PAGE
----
One reason that serendipity plays such a large role in discoveries and inventions is that our minds are limited
As Pasteur himself commented, “Chance favors only the prepared mind.”
One reason that serendipity plays such a large role in discoveries and inventions is that our minds are limited. We cannot explore all avenues and imagine every possibility.
Random external stimuli lead us to associations we cannot come by on our own. Like seeds floating in space, they require the soil of a highly prepared and open mind to take root in and sprout a meaningful idea.
Serendipity strategies can be interesting devices in the arts as well. For instance, the writer Anthony Burgess, trying to free his mind up from the same stale ideas, decided on several occasions to choose random words in a reference book and use them to guide the plot of a novel, according to the order and associations of the words. Once he had completely haphazard starting points, his conscious mind took over and he worked them into extremely well-crafted novels with surprising structures.
The surrealist artist Max Ernst did something similar in a series of paintings inspired by the deep grooves in a wood floor that had been scrubbed too many times. He laid pieces of paper rubbed with black lead on the floor at odd angles, and made prints of them. Based on these prints, he proceeded to make surreal and hallucinatory drawings. In these examples, a random idea was used to force the mind to create novel associations and to loosen up the creative urge. This mix of complete chance and conscious elaboration often creates novel and exciting effects.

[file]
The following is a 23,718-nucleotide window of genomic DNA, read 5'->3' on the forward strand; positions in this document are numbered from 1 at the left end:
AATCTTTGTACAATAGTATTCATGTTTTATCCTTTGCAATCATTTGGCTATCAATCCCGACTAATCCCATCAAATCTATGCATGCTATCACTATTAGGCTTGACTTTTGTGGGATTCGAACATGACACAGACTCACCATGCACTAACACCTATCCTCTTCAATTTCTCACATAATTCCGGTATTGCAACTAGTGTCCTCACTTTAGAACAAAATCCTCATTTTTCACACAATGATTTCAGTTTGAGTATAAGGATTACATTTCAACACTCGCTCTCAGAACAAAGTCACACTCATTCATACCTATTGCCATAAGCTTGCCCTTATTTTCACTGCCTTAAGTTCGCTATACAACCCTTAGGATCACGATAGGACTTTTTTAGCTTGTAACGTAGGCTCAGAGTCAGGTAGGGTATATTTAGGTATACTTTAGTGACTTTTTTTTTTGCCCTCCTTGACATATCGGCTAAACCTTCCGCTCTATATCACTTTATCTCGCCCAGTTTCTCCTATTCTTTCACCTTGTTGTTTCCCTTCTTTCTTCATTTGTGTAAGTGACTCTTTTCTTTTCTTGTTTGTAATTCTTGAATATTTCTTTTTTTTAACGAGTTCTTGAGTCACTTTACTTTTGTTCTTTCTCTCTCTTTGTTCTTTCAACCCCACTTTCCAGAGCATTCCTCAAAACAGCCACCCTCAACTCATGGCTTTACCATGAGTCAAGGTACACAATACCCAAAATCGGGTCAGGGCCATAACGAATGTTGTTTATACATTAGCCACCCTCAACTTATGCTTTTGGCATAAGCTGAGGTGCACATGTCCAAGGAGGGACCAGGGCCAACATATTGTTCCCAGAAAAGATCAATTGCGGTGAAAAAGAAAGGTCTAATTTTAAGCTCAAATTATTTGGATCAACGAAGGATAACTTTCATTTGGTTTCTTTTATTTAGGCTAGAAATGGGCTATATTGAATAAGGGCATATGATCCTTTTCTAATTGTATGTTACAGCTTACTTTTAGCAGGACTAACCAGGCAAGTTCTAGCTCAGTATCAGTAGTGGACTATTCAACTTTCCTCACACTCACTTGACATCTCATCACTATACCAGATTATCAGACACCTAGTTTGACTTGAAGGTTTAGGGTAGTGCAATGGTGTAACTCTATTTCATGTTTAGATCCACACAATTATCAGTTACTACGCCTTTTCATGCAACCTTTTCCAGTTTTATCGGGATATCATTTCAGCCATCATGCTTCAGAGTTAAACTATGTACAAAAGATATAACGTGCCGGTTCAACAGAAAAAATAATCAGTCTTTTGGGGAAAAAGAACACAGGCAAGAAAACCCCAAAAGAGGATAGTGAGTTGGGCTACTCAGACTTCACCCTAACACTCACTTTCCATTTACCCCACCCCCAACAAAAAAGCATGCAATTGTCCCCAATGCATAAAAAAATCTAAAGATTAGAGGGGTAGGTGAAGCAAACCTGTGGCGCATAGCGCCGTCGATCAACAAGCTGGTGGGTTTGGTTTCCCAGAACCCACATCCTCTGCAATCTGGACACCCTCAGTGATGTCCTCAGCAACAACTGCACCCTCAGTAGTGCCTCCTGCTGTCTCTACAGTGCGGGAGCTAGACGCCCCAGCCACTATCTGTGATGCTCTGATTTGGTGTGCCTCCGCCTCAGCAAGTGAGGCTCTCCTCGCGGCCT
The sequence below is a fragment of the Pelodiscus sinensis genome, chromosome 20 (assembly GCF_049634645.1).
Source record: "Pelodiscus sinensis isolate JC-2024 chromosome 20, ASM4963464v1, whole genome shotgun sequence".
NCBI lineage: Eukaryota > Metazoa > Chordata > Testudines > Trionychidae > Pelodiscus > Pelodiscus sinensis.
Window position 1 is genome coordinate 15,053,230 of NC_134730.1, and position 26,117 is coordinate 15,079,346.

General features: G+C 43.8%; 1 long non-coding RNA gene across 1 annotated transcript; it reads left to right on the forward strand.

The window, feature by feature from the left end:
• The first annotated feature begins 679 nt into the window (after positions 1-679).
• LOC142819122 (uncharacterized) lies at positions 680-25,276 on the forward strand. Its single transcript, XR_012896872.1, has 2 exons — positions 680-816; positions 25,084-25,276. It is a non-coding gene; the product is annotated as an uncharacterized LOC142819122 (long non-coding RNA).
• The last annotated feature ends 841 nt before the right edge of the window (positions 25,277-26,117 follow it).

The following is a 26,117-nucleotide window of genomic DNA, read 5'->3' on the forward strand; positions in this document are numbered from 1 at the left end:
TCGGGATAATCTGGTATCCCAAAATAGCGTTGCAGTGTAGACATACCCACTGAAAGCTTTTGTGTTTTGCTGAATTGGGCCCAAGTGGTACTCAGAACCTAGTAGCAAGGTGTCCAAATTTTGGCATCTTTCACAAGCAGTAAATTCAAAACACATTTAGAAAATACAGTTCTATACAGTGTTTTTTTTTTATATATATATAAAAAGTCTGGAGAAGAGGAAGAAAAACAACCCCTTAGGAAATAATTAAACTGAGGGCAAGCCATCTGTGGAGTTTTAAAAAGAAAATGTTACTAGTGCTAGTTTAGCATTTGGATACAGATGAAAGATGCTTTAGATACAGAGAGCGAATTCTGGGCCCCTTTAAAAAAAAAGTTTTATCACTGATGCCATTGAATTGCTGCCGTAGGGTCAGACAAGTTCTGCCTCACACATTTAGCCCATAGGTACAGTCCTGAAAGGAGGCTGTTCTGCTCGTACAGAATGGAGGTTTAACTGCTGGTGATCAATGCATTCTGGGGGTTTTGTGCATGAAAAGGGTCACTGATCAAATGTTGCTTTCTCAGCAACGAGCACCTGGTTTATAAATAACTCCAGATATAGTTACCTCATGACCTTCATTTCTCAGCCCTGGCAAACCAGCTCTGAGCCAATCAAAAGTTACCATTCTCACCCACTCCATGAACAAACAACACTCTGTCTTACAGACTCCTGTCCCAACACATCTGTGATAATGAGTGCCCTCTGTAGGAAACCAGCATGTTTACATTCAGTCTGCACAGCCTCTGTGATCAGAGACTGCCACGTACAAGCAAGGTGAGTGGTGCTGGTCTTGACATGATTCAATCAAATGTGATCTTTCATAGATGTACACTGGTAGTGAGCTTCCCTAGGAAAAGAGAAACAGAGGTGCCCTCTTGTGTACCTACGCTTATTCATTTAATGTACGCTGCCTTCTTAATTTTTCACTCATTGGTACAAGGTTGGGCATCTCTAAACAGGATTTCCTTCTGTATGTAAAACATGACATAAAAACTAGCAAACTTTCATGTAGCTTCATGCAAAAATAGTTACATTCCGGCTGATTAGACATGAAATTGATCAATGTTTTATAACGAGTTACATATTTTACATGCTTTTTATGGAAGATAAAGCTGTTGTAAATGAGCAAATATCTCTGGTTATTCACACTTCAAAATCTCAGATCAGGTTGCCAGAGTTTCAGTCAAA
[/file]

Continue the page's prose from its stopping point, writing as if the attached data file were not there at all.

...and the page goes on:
To help yourself to cultivate serendipity, you should keep a notebook with you at all times. The moment any idea or observation comes, you note it down. You keep the notebook by your bed, careful to record ideas that come in those moments of fringe awareness—just before falling asleep, or just upon waking. In this notebook you record any scrap of thought that occurs to you, and include drawings, quotes from other books, anything at all. In this way, you will have the freedom to try out the most absurd ideas. The juxtaposition of so many random bits will be enough to spark various associations.
Mastery by Robert Greene
“We all are learning, modifying, or destroying ideas all the time. Rapid destruction of your ideas when the time is right is one of the most valuable qualities you can acquire. You must force yourself to consider arguments on the other side.
— Charles T. Munger”
Click to set custom HTML
Disclosure of Material Connection:
Some of the links in the post above are “affiliate links.” This means if you click on the link and purchase the item, I will receive an affiliate commission. Regardless, I only recommend products or services I use personally and believe will add value to my readers. I am disclosing this in accordance with the Federal Trade Commission’s 16 CFR, Part 255: “Guides Concerning the Use of Endorsements and Testimonials in Advertising.”